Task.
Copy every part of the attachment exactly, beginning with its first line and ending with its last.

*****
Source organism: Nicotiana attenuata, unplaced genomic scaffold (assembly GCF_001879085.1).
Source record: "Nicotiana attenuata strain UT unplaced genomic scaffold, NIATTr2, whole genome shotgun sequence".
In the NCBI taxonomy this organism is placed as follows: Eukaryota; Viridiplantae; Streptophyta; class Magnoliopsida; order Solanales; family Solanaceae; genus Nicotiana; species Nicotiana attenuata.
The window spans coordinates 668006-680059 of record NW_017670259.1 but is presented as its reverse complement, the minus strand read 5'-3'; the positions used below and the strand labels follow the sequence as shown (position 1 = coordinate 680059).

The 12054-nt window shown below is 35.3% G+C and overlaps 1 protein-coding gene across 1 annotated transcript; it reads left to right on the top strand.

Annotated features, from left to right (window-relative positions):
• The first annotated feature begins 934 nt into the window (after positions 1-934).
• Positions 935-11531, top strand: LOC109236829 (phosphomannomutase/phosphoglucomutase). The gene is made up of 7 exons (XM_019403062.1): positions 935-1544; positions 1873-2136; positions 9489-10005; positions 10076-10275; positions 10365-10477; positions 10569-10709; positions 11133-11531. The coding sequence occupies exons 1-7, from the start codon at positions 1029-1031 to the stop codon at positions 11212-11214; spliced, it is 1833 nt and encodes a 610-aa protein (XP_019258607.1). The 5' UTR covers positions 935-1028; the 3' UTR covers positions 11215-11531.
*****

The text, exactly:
Source organism: Nicotiana attenuata, unplaced genomic scaffold (assembly GCF_001879085.1).
Source record: "Nicotiana attenuata strain UT unplaced genomic scaffold, NIATTr2, whole genome shotgun sequence".
In the NCBI taxonomy this organism is placed as follows: Eukaryota; Viridiplantae; Streptophyta; class Magnoliopsida; order Solanales; family Solanaceae; genus Nicotiana; species Nicotiana attenuata.
The window spans coordinates 668006-680059 of record NW_017670259.1 but is presented as its reverse complement, the minus strand read 5'-3'; the positions used below and the strand labels follow the sequence as shown (position 1 = coordinate 680059).

The 12054-nt window shown below is 35.3% G+C and overlaps 1 protein-coding gene across 1 annotated transcript; it reads left to right on the top strand.

Annotated features, from left to right (window-relative positions):
• The first annotated feature begins 934 nt into the window (after positions 1-934).
• Positions 935-11531, top strand: LOC109236829 (phosphomannomutase/phosphoglucomutase). The gene is made up of 7 exons (XM_019403062.1): positions 935-1544; positions 1873-2136; positions 9489-10005; positions 10076-10275; positions 10365-10477; positions 10569-10709; positions 11133-11531. The coding sequence occupies exons 1-7, from the start codon at positions 1029-1031 to the stop codon at positions 11212-11214; spliced, it is 1833 nt and encodes a 610-aa protein (XP_019258607.1). The 5' UTR covers positions 935-1028; the 3' UTR covers positions 11215-11531.